A Home for Nicholas Ray

Nicholas Ray with James Dean on the set of Rebel Without a Cause (1955). Image courtesy of the Harry Ransom Center.
The Harry Ransom Center at the University of Texas at Austin has announced that it has acquired the archives of director Nicholas Ray (1911–1979), best known for his 1955 film, Rebel Without a Cause starring James Dean, Sal Mineo, and Natalie Wood, and much admired by French New Wave directors, including Jean-Luc Godard, who declared “cinema is Nicholas Ray” in his review of Ray’s 1957 film Bitter Victory.

Ray’s early mentors included Frank Lloyd Wright, Elia Kazan and John Houseman, and he went on to work with actors Humphrey Bogart, Richard Burton, Joan Crawford, James Dean, Dennis Hopper, James Mason, Robert Mitchum, John Wayne, and Natalie Wood.

The  Ransom Center, a humanities research library and museum at the university, is to take possession of material spanning more than 35 years including Ray’s work on They Live By Night (1949), In A Lonely Place (1950), Flying Leathernecks (1951), Rebel Without a Cause (1955), Run for Cover (1955), Bitter Victory (1957) and 55 Days at Peking (1963). The holdings include original treatments, annotated scripts, photographs, journals, notes, audio reels, video recordings, and film that provide an account of Ray’s working methods and ideas, according to a Center announcement.

Also included are materials from Ray’s teaching career, which he began in 1971. He taught film directing and acting at Harpur College of Arts and Sciences at Binghamton University, New York University, and the Lee Strasberg Institute. Between 1973 and 1976, he made an autobiographical experimental film, We Can’t Go Home Again, with students at Harpur. A version of it screened at the Cannes Film Festival in 1973, but Ray continued working and editing the film until his death. Materials relating to the project include hours of edited work print, rushes, cut negative, editing notes, and journal entries. Ray’s wife, Susan, is planning to release a restoration of the film based on Ray’s notes at this year’s Venice International Film Festival in honor of the centennial of Ray’s birth. EYE Film Institute Netherlands and the Academy of Motion Picture Arts and Sciences Film Archive assisted with the restoration, which repaired deterioration to sound and picture and clarified the soundtrack by returning to original recordings and augmenting it with Ray’s narration.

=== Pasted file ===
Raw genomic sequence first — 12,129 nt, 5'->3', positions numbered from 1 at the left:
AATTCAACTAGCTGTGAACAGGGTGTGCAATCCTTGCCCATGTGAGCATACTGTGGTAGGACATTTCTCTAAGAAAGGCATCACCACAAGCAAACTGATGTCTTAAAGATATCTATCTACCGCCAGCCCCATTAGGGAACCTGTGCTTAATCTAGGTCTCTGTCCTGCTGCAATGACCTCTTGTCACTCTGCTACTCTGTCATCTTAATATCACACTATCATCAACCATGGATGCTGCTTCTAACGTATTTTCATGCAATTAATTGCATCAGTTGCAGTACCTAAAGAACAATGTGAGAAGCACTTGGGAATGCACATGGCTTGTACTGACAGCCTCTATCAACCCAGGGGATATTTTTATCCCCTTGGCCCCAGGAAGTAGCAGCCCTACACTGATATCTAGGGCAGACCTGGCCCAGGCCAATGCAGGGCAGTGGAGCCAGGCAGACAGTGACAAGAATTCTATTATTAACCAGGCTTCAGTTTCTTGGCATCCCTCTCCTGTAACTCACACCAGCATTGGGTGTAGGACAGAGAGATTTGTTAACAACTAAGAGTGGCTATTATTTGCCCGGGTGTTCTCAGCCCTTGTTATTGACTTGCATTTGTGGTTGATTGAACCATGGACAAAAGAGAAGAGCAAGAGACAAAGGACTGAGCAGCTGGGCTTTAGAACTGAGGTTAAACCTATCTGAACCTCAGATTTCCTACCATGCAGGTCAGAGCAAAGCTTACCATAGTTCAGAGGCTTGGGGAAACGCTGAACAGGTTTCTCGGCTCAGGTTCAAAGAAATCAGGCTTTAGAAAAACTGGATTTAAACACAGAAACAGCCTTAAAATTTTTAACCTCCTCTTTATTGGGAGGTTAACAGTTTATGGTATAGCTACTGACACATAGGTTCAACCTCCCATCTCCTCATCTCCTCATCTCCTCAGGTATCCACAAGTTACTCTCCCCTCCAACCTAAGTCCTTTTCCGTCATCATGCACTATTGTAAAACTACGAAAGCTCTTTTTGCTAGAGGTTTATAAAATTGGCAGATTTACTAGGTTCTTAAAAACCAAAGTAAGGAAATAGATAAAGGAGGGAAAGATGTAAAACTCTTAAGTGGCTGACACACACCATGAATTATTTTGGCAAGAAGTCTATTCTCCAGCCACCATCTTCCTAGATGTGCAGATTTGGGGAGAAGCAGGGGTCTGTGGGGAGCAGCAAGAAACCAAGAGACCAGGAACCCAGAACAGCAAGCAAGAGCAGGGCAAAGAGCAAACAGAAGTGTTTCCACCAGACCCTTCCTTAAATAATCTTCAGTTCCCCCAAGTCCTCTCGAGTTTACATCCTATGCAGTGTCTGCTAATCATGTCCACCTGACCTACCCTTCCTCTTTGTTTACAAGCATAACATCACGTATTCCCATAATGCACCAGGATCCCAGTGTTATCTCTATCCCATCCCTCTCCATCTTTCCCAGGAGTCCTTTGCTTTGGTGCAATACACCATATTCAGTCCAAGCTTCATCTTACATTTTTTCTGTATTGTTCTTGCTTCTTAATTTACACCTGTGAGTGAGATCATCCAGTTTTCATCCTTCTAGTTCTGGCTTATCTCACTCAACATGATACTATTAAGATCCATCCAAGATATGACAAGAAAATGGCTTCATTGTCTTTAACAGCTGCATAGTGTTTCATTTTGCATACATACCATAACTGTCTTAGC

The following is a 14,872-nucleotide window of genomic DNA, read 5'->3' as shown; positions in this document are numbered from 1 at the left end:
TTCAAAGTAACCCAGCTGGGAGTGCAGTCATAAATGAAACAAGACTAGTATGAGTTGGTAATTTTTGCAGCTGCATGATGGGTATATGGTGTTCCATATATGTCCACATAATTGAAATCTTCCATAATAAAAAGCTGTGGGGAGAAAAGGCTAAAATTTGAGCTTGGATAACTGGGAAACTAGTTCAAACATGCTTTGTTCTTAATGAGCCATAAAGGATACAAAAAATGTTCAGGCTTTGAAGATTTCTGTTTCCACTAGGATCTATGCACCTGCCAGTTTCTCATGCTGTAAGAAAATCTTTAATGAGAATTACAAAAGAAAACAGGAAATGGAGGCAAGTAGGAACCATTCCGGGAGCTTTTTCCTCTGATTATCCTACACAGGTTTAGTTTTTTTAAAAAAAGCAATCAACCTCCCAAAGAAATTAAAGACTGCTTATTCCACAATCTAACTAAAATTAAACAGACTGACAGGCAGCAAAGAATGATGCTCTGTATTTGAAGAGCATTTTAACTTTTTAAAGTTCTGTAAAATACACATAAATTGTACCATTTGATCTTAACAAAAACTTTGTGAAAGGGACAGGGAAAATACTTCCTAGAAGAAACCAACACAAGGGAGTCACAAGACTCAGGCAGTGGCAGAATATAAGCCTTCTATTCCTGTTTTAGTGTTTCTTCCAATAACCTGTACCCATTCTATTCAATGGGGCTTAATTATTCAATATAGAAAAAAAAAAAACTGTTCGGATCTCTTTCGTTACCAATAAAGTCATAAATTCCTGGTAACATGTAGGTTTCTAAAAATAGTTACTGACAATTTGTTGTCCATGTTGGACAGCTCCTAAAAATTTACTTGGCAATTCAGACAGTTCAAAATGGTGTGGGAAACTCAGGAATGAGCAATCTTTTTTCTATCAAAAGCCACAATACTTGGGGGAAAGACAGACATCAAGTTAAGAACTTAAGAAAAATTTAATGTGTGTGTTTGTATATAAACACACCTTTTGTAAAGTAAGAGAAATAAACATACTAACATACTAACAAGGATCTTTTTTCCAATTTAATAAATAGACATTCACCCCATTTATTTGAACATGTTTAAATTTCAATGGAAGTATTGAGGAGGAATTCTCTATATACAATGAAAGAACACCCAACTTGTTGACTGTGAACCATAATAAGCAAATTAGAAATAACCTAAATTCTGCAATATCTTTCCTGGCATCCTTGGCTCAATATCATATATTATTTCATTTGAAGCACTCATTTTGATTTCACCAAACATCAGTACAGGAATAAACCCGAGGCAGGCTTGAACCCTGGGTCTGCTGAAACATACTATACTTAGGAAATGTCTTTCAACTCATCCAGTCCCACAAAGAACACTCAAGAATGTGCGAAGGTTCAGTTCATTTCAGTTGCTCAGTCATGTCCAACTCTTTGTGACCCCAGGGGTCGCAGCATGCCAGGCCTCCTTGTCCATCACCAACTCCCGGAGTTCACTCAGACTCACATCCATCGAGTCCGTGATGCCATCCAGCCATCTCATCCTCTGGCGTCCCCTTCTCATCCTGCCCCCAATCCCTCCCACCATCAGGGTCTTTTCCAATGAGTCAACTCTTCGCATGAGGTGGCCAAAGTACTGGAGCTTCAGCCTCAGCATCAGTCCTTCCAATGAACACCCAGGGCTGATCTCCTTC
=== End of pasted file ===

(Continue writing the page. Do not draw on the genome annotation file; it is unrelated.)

The Center said that among items of particular interest in the collection are the Rebel Without a Cause 64 storyboards, as they sketch an ending different from that of the released film. Originally, Plato (Sal Mineo) was to be shot from the dome of the planetarium.

The archive also includes Ray’s work on uncompleted projects, including a film about the Chicago Seven trial, a collaboration with James Jones for the treatment “Under Western Eyes” (1963), a script written in collaboration with Norman Mailer titled “City Blues” (1976), and a script in progress called “New York After Midnight” or “One Dollar Bill, Baby,” written in Ray’s hand. Ray’s work with German director Wim Wenders on “The American Friend” (1977) and “Lightning Over Water” (1980) is well represented.

“Every frame of a Nicholas Ray film is expressive of the whole,” said Steve Wilson, curator of film at the Ransom Center. “From his inspired compositions to the subtlety of meaning and emotional richness he elicits from his writers, designers and actors, Ray created a body of work that has had a profound influence on generations of filmmakers who came after.”

The Center was proud to become the custodian of Ray’s papers, particularly his teaching materials. Outside of his films, said Wilson, those are “the richest and most abundant expression of his life and ideas to be found anywhere.”

Once processed, cataloged and housed, the collection will be available for research in the fall.

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